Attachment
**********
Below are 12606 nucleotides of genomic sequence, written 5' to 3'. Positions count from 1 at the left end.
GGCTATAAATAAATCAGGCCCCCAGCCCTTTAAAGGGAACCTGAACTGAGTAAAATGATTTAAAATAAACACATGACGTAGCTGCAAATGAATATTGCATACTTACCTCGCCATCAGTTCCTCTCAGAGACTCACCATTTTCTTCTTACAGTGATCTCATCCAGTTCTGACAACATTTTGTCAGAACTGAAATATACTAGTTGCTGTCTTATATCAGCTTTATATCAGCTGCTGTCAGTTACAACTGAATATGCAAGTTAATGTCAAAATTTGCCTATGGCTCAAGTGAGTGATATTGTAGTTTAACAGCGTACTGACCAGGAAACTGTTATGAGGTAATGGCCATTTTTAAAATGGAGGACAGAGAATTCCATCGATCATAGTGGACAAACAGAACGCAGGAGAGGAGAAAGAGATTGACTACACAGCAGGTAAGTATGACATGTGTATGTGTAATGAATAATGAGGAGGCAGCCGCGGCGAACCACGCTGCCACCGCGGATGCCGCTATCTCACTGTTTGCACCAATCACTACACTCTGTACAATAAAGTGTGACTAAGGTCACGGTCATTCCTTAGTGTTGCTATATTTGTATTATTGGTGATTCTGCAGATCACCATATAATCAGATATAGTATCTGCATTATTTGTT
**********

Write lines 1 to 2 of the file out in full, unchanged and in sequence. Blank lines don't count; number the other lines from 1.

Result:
Below are 12606 nucleotides of genomic sequence, written 5' to 3'. Positions count from 1 at the left end.
GGCTATAAATAAATCAGGCCCCCAGCCCTTTAAAGGGAACCTGAACTGAGTAAAATGATTTAAAATAAACACATGACGTAGCTGCAAATGAATATTGCATACTTACCTCGCCATCAGTTCCTCTCAGAGACTCACCATTTTCTTCTTACAGTGATCTCATCCAGTTCTGACAACATTTTGTCAGAACTGAAATATACTAGTTGCTGTCTTATATCAGCTTTATATCAGCTGCTGTCAGTTACAACTGAATATGCAAGTTAATGTCAAAATTTGCCTATGGCTCAAGTGAGTGATATTGTAGTTTAACAGCGTACTGACCAGGAAACTGTTATGAGGTAATGGCCATTTTTAAAATGGAGGACAGAGAATTCCATCGATCATAGTGGACAAACAGAACGCAGGAGAGGAGAAAGAGATTGACTACACAGCAGGTAAGTATGACATGTGTATGTGTAATGAATAATGAGGAGGCAGCCGCGGCGAACCACGCTGCCACCGCGGATGCCGCTATCTCACTGTTTGCACCAATCACTACACTCTGTACAATAAAGTGTGACTAAGGTCACGGTCATTCCTTAGTGTTGCTATATTTGTATTATTGGTGATTCTGCAGATCACCATATAATCAGATATAGTATCTGCATTATTTGTT